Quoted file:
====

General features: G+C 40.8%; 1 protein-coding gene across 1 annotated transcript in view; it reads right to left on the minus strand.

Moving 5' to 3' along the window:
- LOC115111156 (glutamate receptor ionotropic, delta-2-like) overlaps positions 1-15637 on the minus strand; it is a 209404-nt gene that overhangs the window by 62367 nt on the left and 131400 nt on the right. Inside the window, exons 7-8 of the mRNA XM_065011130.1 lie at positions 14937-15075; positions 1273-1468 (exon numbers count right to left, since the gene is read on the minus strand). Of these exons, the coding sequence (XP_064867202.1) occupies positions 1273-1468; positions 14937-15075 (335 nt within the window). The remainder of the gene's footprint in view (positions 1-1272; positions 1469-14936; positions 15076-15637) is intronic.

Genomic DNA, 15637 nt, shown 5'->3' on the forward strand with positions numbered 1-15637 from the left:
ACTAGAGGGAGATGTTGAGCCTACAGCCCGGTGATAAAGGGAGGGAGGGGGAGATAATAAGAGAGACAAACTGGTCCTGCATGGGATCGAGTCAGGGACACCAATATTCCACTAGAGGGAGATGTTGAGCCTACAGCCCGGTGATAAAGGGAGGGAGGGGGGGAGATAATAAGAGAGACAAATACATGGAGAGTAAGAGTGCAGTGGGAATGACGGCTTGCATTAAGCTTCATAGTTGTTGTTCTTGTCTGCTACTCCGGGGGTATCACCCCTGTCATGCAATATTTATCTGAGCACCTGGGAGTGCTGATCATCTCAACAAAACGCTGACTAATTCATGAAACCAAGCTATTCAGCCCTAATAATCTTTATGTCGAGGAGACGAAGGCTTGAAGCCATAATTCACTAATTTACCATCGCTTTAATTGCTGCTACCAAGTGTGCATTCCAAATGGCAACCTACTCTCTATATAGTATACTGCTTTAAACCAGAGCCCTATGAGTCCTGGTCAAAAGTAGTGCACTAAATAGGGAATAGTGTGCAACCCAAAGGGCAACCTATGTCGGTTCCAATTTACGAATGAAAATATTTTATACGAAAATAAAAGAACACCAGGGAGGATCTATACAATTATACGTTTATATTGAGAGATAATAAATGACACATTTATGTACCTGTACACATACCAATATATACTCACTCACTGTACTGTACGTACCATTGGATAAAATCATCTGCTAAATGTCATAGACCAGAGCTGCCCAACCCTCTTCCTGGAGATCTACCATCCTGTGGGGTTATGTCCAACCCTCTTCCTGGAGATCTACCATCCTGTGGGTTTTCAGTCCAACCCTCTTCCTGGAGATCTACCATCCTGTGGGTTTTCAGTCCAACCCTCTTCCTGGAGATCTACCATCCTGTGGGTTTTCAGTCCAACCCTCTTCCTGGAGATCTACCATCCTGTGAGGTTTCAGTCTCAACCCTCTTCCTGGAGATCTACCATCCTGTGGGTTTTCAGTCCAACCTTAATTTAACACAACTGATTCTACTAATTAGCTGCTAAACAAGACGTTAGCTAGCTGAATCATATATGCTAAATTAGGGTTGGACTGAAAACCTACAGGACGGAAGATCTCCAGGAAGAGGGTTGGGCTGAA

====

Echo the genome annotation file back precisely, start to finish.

General features: G+C 40.8%; 1 protein-coding gene across 1 annotated transcript in view; it reads right to left on the minus strand.

Moving 5' to 3' along the window:
- LOC115111156 (glutamate receptor ionotropic, delta-2-like) overlaps positions 1-15637 on the minus strand; it is a 209404-nt gene that overhangs the window by 62367 nt on the left and 131400 nt on the right. Inside the window, exons 7-8 of the mRNA XM_065011130.1 lie at positions 14937-15075; positions 1273-1468 (exon numbers count right to left, since the gene is read on the minus strand). Of these exons, the coding sequence (XP_064867202.1) occupies positions 1273-1468; positions 14937-15075 (335 nt within the window). The remainder of the gene's footprint in view (positions 1-1272; positions 1469-14936; positions 15076-15637) is intronic.

Genomic DNA, 15637 nt, shown 5'->3' on the forward strand with positions numbered 1-15637 from the left:
ACTAGAGGGAGATGTTGAGCCTACAGCCCGGTGATAAAGGGAGGGAGGGGGAGATAATAAGAGAGACAAACTGGTCCTGCATGGGATCGAGTCAGGGACACCAATATTCCACTAGAGGGAGATGTTGAGCCTACAGCCCGGTGATAAAGGGAGGGAGGGGGGGAGATAATAAGAGAGACAAATACATGGAGAGTAAGAGTGCAGTGGGAATGACGGCTTGCATTAAGCTTCATAGTTGTTGTTCTTGTCTGCTACTCCGGGGGTATCACCCCTGTCATGCAATATTTATCTGAGCACCTGGGAGTGCTGATCATCTCAACAAAACGCTGACTAATTCATGAAACCAAGCTATTCAGCCCTAATAATCTTTATGTCGAGGAGACGAAGGCTTGAAGCCATAATTCACTAATTTACCATCGCTTTAATTGCTGCTACCAAGTGTGCATTCCAAATGGCAACCTACTCTCTATATAGTATACTGCTTTAAACCAGAGCCCTATGAGTCCTGGTCAAAAGTAGTGCACTAAATAGGGAATAGTGTGCAACCCAAAGGGCAACCTATGTCGGTTCCAATTTACGAATGAAAATATTTTATACGAAAATAAAAGAACACCAGGGAGGATCTATACAATTATACGTTTATATTGAGAGATAATAAATGACACATTTATGTACCTGTACACATACCAATATATACTCACTCACTGTACTGTACGTACCATTGGATAAAATCATCTGCTAAATGTCATAGACCAGAGCTGCCCAACCCTCTTCCTGGAGATCTACCATCCTGTGGGGTTATGTCCAACCCTCTTCCTGGAGATCTACCATCCTGTGGGTTTTCAGTCCAACCCTCTTCCTGGAGATCTACCATCCTGTGGGTTTTCAGTCCAACCCTCTTCCTGGAGATCTACCATCCTGTGGGTTTTCAGTCCAACCCTCTTCCTGGAGATCTACCATCCTGTGAGGTTTCAGTCTCAACCCTCTTCCTGGAGATCTACCATCCTGTGGGTTTTCAGTCCAACCTTAATTTAACACAACTGATTCTACTAATTAGCTGCTAAACAAGACGTTAGCTAGCTGAATCATATATGCTAAATTAGGGTTGGACTGAAAACCTACAGGACGGAAGATCTCCAGGAAGAGGGTTGGGCTGAA